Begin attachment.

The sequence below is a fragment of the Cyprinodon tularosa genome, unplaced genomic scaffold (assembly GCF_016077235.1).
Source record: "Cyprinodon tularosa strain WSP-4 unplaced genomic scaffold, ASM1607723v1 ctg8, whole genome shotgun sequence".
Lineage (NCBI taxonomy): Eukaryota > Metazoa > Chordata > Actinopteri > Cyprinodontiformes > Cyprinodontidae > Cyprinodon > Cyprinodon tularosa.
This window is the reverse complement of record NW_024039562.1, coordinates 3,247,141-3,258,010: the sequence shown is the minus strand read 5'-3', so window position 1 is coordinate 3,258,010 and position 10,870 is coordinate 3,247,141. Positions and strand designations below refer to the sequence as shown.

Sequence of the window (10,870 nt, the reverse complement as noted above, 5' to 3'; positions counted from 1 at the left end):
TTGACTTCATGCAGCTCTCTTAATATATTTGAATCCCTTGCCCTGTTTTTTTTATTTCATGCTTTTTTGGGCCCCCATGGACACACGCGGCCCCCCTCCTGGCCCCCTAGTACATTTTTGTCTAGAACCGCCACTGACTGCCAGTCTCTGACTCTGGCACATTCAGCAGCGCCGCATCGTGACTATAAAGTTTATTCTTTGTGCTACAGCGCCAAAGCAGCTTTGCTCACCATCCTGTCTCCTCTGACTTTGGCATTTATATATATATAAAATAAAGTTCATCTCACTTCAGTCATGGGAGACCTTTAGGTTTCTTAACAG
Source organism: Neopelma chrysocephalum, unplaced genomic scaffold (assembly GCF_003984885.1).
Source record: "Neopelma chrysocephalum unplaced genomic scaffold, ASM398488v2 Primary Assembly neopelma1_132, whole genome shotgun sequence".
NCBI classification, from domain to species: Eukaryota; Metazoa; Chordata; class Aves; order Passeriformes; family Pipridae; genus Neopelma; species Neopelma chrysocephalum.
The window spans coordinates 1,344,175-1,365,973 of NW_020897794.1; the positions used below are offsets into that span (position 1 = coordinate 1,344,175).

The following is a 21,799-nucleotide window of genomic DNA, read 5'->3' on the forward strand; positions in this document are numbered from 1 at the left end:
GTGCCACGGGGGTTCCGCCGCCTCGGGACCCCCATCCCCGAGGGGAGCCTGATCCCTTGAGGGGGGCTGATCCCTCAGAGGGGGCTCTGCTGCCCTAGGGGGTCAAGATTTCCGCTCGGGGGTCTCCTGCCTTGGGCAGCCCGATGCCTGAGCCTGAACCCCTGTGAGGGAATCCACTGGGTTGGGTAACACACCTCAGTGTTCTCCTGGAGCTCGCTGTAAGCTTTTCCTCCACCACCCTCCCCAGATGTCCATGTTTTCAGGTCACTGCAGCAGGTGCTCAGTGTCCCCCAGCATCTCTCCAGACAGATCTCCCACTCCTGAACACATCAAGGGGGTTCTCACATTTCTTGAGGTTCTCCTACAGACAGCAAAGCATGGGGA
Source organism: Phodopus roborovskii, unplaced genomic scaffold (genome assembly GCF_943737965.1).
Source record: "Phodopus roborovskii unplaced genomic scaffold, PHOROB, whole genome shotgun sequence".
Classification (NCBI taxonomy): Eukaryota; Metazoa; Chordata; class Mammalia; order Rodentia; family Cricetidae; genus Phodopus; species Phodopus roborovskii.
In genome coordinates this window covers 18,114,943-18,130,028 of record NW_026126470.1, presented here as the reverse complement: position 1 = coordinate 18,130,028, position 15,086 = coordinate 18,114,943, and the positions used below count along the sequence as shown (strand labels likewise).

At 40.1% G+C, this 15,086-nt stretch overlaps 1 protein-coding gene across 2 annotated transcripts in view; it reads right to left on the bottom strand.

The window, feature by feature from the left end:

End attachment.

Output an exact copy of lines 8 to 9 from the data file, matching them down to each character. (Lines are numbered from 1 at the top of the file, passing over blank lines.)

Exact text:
Source record: "Neopelma chrysocephalum unplaced genomic scaffold, ASM398488v2 Primary Assembly neopelma1_132, whole genome shotgun sequence".
NCBI classification, from domain to species: Eukaryota; Metazoa; Chordata; class Aves; order Passeriformes; family Pipridae; genus Neopelma; species Neopelma chrysocephalum.